5 out of 5 stars
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"Visiting With An Angel" by Jerry A. Greenberg is a philosophical book about self-discovery. The story begins with Jerry, a retired widower, living alone after his wife died and his two children got married and left the country. With only his cat Ray to keep him company. In his loneliness, he begins to wonder when he started to isolate himself from his community and the people he grew up with. Realising he had limited his interactions with people to his late wife, parents, and children. As a result, he embarks on a journey of self-discovery. Wondering where he fits in the world. Is he a reproduction of his ancestors in opinion and approach to life? Must he adopt his ancestors' beliefs to lead a successful life? Is he losing his identity by following his own beliefs? Then he receives assistance from an angel in his quest to find the answers to these questions.
The book is approaching a heavy topic that has been discussed several times. However, I liked how Jerry A. Greenberg creatively used fantasy combining it with philosophy to lighten the heavy topic. I also liked how he used himself as the protagonist to ground the story in reality. And used a fictional plot to keep the readers from getting bored. Also, he used himself to emphasize the fact that these questions and the feeling of being lost aren't excluded to the young generation alone. They can be asked by anyone regardless of their age. The book is exceptionally well-edited. And the author used simple language to approach the subject, making it easy to understand.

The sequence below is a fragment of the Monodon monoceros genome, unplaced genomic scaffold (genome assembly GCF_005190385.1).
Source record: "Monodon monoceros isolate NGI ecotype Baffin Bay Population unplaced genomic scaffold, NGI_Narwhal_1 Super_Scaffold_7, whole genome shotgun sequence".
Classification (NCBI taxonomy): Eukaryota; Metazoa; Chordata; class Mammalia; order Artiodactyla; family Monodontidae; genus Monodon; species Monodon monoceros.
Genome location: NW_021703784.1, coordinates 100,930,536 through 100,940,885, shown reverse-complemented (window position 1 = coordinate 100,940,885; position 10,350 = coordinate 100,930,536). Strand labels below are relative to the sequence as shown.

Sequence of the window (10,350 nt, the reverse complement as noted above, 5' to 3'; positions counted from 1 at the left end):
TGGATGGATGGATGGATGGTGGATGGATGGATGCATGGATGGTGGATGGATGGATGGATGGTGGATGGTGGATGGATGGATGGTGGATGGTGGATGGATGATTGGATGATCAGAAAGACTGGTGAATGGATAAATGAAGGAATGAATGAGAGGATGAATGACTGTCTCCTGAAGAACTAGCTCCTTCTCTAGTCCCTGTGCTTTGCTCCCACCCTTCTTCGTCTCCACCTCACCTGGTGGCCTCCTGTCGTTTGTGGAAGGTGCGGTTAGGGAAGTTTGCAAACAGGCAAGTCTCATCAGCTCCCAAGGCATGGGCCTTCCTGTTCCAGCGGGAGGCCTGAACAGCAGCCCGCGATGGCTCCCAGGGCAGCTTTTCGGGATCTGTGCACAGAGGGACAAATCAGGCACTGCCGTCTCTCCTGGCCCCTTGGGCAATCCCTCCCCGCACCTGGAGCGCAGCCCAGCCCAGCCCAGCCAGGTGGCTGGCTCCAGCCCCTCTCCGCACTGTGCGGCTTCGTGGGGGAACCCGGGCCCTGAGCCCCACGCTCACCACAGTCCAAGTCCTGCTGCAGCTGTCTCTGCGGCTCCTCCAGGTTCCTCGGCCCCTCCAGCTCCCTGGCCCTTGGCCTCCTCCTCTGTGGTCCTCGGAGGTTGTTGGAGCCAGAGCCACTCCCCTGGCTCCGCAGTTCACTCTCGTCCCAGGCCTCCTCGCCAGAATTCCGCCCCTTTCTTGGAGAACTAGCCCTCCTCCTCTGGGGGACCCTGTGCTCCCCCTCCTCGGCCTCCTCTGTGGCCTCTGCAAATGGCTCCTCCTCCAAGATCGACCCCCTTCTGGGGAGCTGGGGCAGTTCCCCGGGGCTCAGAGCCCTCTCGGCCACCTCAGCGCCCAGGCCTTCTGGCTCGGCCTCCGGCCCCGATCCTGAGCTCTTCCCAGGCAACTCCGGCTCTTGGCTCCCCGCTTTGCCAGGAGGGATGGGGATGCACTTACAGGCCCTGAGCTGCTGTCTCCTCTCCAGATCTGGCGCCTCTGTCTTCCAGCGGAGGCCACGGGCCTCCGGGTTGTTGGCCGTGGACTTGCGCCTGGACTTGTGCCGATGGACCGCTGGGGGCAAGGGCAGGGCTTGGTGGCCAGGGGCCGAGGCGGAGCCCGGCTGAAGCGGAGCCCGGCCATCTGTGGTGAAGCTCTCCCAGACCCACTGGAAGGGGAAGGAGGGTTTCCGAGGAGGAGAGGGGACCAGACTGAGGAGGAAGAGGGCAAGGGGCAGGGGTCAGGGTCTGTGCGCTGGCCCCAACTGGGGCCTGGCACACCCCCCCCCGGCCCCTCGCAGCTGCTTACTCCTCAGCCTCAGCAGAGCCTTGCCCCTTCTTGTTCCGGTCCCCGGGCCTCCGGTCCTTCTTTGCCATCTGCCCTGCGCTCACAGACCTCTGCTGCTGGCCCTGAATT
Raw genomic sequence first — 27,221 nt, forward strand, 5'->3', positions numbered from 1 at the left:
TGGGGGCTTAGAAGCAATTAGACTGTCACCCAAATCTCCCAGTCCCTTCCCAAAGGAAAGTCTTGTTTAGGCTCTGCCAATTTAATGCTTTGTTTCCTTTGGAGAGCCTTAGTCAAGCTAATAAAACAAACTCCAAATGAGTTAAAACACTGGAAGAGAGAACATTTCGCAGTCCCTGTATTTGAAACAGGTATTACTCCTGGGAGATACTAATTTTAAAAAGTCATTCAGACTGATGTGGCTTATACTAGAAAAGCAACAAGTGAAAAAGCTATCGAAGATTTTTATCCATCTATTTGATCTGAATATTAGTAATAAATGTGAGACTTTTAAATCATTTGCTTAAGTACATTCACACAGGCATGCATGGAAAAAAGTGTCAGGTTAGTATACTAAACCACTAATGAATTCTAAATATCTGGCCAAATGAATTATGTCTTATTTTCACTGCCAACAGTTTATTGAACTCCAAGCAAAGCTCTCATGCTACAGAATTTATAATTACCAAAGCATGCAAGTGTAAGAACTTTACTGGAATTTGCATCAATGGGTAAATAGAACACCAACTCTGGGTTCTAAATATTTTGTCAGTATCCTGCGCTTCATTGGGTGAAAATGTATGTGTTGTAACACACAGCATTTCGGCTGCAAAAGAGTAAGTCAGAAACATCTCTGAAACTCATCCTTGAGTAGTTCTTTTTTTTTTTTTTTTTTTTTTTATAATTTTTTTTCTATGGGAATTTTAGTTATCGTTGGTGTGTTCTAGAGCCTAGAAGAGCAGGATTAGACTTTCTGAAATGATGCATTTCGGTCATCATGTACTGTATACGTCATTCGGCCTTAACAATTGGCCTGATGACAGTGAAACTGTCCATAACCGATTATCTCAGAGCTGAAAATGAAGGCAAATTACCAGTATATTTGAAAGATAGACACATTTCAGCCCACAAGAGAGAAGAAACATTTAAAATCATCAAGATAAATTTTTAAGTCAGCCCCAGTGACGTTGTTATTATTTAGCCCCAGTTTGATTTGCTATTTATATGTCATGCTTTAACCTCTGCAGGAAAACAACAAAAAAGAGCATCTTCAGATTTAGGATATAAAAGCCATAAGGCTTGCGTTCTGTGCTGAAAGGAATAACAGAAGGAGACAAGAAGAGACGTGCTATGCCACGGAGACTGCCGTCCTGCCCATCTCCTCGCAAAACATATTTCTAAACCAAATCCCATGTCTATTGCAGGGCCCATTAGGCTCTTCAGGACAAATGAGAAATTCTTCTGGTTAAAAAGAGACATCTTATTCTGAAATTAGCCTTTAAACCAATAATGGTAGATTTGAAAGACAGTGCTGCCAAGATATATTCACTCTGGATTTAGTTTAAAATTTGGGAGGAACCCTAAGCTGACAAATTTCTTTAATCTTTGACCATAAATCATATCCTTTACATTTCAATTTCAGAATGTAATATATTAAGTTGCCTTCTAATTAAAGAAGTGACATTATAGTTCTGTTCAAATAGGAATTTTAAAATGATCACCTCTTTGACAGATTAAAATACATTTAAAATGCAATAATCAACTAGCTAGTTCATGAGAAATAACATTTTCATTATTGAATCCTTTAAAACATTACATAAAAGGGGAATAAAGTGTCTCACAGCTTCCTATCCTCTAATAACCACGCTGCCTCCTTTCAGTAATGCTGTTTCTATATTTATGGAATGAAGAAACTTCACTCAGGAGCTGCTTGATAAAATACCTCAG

What struck me as odd was how the protagonist kept asking these questions to everyone he interacts with, whether they were old or new acquaintances. Which is unrealistic considering the subject is somewhat private. I understand his purpose in having these discussions with these people: to gradually lead him to his answers. Which is exactly what occurred with some of them. But approaching the subject with complete strangers, confiding in them about his meetings and discussions with the angel, didn't make sense. Which was a negative in my opinion. However, it had no effect on the overall plot, so no points were deducted.
I rate this book 5 out of 5.
For enjoying the book despite its heavy topic, all the other positive aspects I mentioned earlier, and the very rare profanity used with almost no errors.
I recommend this book to anyone who enjoys philosophy. And I believe it is more appropriate for an audience in their fifties and older.
Visiting With An Angel
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